Daily Management Review

Will Italy issue its own currency?


The idea of creating a national currency and exit from the euro zone has been discussed in Italy for several years, but now it has again attracted much attention. This is taking place against the background of the controversy of the country’s Euro-skeptic government with Brussels over observance of EU budget rules.

In late May, the ruling party Northern League proposed issuing so-called mini Bills of Treasury, or mini-BOT (Buoni Ordinari del Tesoro). The government would use them to pay off debt obligations to companies, and citizens - to pay taxes. Parliament approved this proposal; however, it was only a reference vote.

Implementation of such a proposal could actually give birth to a second currency in Italy, writes Financial Times (FT).

The idea has not yet been worked out in detail, but Tommaso Monacelli, a professor of economics at Bocconi University, said that the nominal value of a mini-BOT can vary from €1 to 50. They will not have a maturity date and interest will not be paid.

This idea is being promoted by critics of Italy’s presence in the euro zone - Alberto Bagnai, chairman of the Senate Finance Committee, and Claudio Borghi, chairman of the budget committee of the lower house of parliament and economic adviser to the Northern League. A few years ago, Borghi offered to start issuing mini-BOTs for about €70 billion for people to pay for products and services of state-owned companies, such as gasoline at Eni gas stations, Reuters notes. Also, issuance of mini-BOTs was one of the pre-election promises of the Northern League in 2018, and the party included this proposal in an agreement to form a ruling coalition with the Five Star Movement.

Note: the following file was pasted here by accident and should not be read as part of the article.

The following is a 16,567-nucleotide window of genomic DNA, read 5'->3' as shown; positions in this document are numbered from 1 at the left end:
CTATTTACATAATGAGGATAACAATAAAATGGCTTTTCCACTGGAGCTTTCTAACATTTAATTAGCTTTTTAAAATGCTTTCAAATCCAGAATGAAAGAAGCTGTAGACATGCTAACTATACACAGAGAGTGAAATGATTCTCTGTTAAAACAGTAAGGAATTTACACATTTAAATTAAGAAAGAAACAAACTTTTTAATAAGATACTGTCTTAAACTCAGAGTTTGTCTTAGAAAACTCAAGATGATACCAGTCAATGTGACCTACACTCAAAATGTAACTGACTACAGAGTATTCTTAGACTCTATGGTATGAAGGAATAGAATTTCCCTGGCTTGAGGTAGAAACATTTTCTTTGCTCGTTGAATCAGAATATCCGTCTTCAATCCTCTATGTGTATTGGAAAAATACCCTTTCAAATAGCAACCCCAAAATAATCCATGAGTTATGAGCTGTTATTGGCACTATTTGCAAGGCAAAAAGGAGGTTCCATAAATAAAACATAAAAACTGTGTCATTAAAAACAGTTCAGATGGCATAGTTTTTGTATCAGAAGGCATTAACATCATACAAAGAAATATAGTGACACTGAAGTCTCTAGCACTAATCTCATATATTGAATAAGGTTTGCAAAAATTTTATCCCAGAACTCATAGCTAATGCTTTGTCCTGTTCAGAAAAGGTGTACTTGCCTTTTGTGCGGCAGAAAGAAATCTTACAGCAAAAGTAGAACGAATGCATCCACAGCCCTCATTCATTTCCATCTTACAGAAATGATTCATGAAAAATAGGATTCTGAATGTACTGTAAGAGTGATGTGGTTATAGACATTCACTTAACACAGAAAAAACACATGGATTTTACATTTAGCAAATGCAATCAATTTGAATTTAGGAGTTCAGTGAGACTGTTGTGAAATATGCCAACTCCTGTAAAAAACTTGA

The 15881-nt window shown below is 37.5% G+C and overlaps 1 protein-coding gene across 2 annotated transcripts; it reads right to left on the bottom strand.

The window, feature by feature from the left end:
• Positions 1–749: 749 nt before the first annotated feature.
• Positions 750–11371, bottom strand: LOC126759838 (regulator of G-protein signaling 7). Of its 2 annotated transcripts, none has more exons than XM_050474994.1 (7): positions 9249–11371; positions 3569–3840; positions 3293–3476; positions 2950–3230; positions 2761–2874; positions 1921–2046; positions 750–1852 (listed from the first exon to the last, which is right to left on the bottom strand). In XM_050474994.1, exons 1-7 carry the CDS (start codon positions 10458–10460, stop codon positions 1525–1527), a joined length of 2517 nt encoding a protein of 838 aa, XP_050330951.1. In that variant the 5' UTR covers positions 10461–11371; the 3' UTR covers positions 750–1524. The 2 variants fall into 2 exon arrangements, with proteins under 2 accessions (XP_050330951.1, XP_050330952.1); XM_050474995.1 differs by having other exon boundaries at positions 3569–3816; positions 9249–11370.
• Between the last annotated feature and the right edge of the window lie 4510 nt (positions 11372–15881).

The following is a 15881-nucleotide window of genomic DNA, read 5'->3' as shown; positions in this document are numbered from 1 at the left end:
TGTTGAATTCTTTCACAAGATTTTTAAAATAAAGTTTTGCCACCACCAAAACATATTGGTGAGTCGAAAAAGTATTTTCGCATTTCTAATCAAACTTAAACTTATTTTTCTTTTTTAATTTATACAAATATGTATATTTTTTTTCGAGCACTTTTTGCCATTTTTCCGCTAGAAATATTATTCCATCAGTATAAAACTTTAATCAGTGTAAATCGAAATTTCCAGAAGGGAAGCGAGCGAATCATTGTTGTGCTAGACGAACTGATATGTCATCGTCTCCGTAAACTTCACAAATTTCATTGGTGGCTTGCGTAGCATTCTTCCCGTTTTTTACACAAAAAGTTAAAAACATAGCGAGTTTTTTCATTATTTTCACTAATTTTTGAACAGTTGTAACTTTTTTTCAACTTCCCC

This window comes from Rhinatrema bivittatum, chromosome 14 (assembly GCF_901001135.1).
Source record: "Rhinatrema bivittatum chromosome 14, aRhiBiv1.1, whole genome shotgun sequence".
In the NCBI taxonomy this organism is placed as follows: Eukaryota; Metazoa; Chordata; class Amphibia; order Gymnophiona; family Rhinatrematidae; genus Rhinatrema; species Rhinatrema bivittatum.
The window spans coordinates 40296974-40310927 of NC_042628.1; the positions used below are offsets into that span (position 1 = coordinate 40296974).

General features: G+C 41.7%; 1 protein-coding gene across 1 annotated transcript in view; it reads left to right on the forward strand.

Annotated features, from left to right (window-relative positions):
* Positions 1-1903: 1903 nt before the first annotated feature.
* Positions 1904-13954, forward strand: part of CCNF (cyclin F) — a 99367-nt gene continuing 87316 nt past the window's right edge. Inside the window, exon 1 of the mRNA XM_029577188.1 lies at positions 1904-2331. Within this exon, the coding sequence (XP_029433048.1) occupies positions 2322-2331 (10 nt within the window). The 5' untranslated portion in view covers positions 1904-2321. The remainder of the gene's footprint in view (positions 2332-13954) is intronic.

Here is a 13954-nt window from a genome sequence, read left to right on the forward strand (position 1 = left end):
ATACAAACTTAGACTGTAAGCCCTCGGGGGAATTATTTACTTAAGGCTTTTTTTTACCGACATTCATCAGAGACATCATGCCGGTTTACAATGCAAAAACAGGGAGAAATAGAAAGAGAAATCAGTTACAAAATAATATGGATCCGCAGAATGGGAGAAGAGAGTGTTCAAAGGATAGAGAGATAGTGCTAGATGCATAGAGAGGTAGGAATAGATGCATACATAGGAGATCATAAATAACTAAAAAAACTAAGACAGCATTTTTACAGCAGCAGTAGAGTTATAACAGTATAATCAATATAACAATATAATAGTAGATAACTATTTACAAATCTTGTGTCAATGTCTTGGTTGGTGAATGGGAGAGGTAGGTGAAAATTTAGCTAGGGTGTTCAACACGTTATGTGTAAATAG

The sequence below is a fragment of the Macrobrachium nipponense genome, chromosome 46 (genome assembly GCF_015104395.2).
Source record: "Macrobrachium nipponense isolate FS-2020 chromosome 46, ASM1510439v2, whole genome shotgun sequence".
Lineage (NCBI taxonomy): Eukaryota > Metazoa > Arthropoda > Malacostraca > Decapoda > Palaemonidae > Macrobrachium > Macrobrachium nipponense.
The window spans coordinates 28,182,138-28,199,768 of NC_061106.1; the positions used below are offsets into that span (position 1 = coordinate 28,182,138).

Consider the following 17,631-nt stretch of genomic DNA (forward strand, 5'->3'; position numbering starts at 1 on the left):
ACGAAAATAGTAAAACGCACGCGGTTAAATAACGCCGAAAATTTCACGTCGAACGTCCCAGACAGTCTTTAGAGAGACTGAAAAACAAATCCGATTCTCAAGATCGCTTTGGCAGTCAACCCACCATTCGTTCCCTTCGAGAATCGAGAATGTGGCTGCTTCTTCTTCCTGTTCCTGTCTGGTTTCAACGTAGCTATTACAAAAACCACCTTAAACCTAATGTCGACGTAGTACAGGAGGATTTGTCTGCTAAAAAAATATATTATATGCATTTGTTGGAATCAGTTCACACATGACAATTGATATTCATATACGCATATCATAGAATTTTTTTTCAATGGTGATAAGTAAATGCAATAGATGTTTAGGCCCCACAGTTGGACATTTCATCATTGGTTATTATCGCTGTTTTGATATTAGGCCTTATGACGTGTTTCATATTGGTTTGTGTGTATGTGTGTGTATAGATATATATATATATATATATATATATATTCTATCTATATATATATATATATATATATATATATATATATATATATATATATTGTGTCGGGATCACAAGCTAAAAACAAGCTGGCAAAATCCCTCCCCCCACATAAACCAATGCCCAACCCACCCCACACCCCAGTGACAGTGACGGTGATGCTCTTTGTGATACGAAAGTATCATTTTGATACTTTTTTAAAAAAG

However, this idea is unlikely to be implemented. “These are only proposals to the government and nothing more,” notes Monacelli of Bocconi University. Moreover, some deputies after reference voting (which usually does not end with the adoption of laws in Italy) admitted that they supported the proposal without even reading its content, writes FT. Shortly after the vote, the finance ministry announced that the government does not plan to issue mini-BOTs.

Even if the country issues mini-BOTs to make them legal means of payment, it will have to be supported by a corresponding law. However, some experts, in particular the former chief economist of the Ministry of Finance Lorenzo Codogno, warn that this will be a violation of the euro zone international treaty. “There’s no doubt that now nobody wants to make [mini-BOTs] a legal means of payment,” says Codogno. “But, being released, they may become it in the future.”

Meanwhile, the European Commission on Wednesday warned Italy that it did not fulfill the agreed targets for reducing government spending. Because of this, it will be difficult for the country to reduce public debt, which in 2018 reached 132% of GDP. Brussels also warned that Rome this year could violate the EU rule, according to which the budget deficit should not exceed 3% of GDP. If the situation does not improve, the EC may begin a formal procedure of sanctions in July, involving fines for violating these rules, writes FT.

source: ft.com, reuters.com